That was just one of the times Caleb had been drawn to the front of the church, pulled forward by some sin he couldn’t name. Each time, Caleb had felt relieved to be forgiven, but as he had grown older and thought about it more, Caleb began to suspect that his father hadn’t been angered over some sin his son had committed, nor was he particularly relieved that Caleb had chosen to rededicate himself to Jesus. Caleb had finally decided it was shame Hubert felt. Shame that his son had been so weak as to have to prostrate himself before the rest of the congregation.
Maybe Jessica thought he was weak too. She had wanted him to be able to tell her something that afternoon. He should have been able to tell her something about the coyote that would have made her feel better, but he hadn’t, and now he knew that the coyote was going to hang on that box between them like a persistent headache, like the dread a boy feels when he knows he’s going to be punished for something and the imagination has too much time to work. Jessica had insisted on being shown the mailbox. They had walked out to the road at dusk with a gallon of water. She had stared at the box as he described the coyote again, and Caleb knew she was imagining Lulu stretched over the bare metal. Jessica looked at him, waited a long time, but Caleb hadn’t known what to say. Finally she had turned and walked back to the house without saying anything, while Caleb dug the toe of his boot into the gravel, his face flushed with anger and frustration.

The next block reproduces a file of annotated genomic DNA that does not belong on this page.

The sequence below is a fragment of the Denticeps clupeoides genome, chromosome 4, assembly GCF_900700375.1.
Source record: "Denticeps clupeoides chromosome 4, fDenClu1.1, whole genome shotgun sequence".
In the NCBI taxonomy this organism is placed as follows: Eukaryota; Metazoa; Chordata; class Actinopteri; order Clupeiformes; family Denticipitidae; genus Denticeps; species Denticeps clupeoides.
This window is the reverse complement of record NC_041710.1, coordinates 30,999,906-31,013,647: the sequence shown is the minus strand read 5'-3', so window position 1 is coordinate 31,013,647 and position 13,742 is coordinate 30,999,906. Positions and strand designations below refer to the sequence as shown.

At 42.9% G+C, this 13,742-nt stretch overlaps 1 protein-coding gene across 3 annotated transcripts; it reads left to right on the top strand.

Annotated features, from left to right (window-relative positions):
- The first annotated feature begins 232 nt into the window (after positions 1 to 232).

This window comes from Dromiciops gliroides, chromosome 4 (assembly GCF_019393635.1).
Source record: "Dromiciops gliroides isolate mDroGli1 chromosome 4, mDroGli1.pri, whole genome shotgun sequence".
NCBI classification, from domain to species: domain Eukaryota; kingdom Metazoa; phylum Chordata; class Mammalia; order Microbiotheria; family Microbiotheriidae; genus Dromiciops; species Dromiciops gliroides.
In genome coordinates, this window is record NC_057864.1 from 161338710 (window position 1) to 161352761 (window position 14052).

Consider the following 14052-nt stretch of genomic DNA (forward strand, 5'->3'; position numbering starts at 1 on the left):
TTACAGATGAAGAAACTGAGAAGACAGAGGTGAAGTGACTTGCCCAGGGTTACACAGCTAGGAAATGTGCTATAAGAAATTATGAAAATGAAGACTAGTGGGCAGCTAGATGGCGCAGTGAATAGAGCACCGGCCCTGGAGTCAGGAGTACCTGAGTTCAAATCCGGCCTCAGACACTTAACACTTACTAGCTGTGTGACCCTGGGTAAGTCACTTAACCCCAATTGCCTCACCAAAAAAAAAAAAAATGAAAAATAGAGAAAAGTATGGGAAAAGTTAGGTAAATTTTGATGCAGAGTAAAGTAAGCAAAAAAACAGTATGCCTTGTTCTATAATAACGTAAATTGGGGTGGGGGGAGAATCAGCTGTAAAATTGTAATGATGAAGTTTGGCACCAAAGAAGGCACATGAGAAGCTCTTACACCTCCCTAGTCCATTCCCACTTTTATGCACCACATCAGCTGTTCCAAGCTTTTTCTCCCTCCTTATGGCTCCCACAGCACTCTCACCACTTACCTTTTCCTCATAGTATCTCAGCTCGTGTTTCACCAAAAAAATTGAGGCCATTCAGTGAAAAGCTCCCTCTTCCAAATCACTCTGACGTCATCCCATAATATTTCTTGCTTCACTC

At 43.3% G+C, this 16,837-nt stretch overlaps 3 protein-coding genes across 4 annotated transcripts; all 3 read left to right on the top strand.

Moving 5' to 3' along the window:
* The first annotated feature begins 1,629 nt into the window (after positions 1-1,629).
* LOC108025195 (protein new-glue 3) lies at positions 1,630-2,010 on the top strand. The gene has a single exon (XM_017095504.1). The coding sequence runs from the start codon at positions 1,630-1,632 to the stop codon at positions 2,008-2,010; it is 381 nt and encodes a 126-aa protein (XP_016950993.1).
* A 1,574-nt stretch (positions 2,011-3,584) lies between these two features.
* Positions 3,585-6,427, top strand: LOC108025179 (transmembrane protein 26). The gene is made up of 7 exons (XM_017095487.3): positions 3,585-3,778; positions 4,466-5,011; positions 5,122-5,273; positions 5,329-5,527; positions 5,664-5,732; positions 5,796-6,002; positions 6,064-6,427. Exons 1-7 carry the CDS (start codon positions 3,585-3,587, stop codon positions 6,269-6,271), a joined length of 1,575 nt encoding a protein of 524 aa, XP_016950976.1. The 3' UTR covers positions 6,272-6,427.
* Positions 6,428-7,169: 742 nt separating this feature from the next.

After the television preacher signed off with a call for donations, Caleb turned off the set and went back to bed. A light breeze filtered through the screen. Jessica rolled over as Caleb pulled the sheet up.
“Where’ve you been,” she asked. Her voice was thick.
“Watching the preacher.”
“We ought to get a satellite. Two stations.”
“At least one of them is educational,” Caleb said. He wrapped an arm around Jessica’s waist and nestled in behind her.
“It’s public now. Public television. They don’t call it educational anymore.” She lifted his arm and slid across the bed, closer to the window, closer to the cool night air.